Physiologically Based Pharmacokinetic (PBPK) modelling tools correlate environmental contamination threats with effects on the human health in order to make complex assessments of sustainable living achievement. PBPK models are a way to mathematically transcribe the anatomical, physiological, physical, and chemical descriptions of the occurrences involved in the complex processes of absorption, distribution, metabolism and excretion of synthetic or natural chemical substances in humans and other animal species. This mathematical technique is conventionally used in pharmaceutical research drug development and health risk assessment. The obtained models are used for managing disparate data from experiments, abstracting and combining them. By using existing information on the anatomical and physiological structure of the body, (and to a certain extent, on biochemistry) the models give access to internal body concentrations of chemicals or their metabolites. PBPK models are used to show the effects from exposure to a substance in those cases linear dose-response models cannot be used, due to variations in absorption, distribution, metabolism etc. between individuals.
The models are specifically facilitating interpolation and extrapolation of knowledge between:
- Doses: from high to low concentrations (which are more commonly found in the environment)
- Exposure duration: from continuous to discontinuous, or single to multiple exposures
- Routes of administration: from inhalation exposures to ingestion
- Species: transpositions between different species, for instance when testing a new drug or when human experiments are not found ethical
- Individuals: different sex and ages and from non-pregnant women to pregnant
The PBPK modelling tool developed within the 2-FUN project focus on extrapolating from adults to children and on predicting metabolic interactions between chemicals in mixtures: Health risk assessments related to chemicals in the environment are traditionally done on individual substance basis, thus missing the interactions between different chemicals that could change the effects from them. Newer assessment methods such as PBPK models coupled with biologically based dose-response models are increasingly used in health risk assessment as they can also take into account for the metabolic interaction between chemicals. The models are compartmental and represent predefined organs or tissues, based on a system of differential equations representing blood flows, organ volumes etc. The project team developed a general stochastic whole-body model based on detailed compartmentalization of the human body, including new relationships for time evolution of physiological and anatomical parameters. The challenge was to capture the complex cascade reactions, including the description of intermediate and finale metabolites involved in the chain of reaction. The transportation of each type of metabolite requires a set of equations, often resulting in very complex models. As an example, the transportation of tetrachloroethylene in the body required an overall model with 140 differential equations and about 150 parameters. The equations were manually written based on information from scientific publications.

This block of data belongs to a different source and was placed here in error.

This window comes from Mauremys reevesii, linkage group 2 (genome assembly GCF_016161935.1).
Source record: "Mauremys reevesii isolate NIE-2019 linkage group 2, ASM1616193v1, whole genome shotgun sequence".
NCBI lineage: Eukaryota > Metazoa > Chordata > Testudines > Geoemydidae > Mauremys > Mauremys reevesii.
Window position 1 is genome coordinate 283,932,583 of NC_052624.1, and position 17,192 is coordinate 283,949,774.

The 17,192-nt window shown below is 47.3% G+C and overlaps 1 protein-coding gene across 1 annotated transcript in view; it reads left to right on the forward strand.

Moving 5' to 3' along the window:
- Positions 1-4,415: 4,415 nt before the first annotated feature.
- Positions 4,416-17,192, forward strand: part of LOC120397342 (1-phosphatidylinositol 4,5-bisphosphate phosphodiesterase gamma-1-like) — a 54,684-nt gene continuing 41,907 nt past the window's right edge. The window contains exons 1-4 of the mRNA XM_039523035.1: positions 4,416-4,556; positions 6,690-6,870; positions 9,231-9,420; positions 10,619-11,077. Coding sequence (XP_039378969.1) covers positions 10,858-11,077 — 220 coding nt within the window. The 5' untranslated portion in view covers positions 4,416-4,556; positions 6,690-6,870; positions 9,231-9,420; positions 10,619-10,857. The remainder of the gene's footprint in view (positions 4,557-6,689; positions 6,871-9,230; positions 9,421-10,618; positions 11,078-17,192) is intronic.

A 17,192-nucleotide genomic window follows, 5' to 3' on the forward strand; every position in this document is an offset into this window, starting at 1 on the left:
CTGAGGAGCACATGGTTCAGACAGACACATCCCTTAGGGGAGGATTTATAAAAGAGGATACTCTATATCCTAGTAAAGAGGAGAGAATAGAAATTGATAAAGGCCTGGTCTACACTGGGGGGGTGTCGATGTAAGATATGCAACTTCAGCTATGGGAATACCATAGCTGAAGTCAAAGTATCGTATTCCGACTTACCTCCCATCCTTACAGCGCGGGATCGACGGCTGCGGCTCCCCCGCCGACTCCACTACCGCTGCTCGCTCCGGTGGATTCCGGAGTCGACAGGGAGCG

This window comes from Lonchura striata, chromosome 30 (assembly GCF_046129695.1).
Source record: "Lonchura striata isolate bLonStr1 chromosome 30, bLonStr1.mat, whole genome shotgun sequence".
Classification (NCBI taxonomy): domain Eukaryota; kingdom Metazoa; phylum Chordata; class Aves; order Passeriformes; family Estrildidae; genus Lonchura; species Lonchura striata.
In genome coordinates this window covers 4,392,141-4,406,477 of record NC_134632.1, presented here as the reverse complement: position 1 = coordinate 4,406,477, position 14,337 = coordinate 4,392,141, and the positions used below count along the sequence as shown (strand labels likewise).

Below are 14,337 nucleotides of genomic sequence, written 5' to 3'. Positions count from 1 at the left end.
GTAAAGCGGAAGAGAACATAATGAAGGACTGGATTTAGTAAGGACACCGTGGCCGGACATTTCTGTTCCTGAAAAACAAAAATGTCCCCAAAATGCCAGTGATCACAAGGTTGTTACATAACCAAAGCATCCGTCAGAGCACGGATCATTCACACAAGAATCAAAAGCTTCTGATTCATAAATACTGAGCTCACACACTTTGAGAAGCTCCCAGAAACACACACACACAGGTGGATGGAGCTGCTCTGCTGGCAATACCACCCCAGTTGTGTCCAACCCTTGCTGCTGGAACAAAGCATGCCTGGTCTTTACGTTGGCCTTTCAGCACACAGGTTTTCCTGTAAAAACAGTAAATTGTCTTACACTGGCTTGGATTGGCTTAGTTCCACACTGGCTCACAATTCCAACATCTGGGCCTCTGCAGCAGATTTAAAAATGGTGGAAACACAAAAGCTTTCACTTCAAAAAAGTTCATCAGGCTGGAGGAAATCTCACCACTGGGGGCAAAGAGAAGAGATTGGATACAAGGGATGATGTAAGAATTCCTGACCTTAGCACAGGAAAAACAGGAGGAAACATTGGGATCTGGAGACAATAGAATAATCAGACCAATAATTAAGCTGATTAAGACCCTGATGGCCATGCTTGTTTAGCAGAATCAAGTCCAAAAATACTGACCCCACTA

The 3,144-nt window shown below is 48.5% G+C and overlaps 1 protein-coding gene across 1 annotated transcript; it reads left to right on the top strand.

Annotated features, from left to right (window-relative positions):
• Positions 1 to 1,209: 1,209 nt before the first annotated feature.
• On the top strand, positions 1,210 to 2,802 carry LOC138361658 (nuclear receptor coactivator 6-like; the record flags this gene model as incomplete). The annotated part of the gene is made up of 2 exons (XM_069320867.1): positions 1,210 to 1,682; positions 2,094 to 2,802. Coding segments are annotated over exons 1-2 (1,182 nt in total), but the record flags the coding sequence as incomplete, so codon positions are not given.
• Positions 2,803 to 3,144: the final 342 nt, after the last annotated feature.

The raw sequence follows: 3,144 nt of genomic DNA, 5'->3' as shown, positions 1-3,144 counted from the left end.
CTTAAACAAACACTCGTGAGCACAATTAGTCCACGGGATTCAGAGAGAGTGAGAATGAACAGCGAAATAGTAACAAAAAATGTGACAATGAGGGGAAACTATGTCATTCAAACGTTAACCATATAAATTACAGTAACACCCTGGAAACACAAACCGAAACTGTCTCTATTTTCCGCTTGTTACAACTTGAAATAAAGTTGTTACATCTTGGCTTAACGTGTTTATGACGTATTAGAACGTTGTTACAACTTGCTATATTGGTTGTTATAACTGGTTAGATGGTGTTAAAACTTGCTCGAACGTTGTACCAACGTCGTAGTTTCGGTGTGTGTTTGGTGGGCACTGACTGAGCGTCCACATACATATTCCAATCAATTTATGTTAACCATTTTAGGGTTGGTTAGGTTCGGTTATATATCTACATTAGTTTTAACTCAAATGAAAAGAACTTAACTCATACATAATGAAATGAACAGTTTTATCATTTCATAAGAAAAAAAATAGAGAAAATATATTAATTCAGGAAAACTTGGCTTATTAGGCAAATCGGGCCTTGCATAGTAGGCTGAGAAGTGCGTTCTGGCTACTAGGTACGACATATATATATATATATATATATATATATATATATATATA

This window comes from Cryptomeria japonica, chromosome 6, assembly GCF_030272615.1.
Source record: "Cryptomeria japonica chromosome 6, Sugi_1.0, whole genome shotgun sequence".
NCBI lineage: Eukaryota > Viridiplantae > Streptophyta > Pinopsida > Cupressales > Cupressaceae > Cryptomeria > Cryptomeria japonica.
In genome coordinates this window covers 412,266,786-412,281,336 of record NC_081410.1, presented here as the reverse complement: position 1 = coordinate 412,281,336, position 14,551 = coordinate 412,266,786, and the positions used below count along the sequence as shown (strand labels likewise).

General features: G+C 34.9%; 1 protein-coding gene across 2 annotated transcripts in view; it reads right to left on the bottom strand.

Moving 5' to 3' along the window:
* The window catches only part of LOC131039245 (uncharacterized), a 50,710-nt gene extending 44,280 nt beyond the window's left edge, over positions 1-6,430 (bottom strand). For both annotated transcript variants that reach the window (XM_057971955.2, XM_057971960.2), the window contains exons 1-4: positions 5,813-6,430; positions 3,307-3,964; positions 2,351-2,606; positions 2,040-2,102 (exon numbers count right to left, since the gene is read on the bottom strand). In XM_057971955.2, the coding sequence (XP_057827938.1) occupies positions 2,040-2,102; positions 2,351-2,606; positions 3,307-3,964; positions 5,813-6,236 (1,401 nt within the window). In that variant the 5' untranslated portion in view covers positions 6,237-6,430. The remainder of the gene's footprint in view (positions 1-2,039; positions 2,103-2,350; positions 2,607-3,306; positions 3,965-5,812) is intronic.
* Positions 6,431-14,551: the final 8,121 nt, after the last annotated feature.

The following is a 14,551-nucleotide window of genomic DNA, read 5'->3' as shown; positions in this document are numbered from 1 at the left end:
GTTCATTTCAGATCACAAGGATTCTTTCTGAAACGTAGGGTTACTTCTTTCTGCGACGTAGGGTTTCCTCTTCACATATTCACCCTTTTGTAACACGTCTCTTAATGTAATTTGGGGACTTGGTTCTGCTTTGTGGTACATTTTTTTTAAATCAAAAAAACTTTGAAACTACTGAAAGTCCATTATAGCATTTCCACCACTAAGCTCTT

The PBPK model developed within the aforementioned project have been integrated in a commercial software tool along with the multimedia modelling software from the same project. However, there might be a need for additional standardization. Thus, the technology readiness level reaches a level 8 on the TRL scale.
The project was running from February 2007 to January 2011, funded under the EU sixth framework programme (FP6), a grant funding programme,and focusing on health issues related to environmental conditions and pressures. Gathering 12 project partners coordinated by the Institut National de l’Environnement Industriel et des Risques in France, the project team used a multidisciplinary networking approach which engaged experts from various research fields.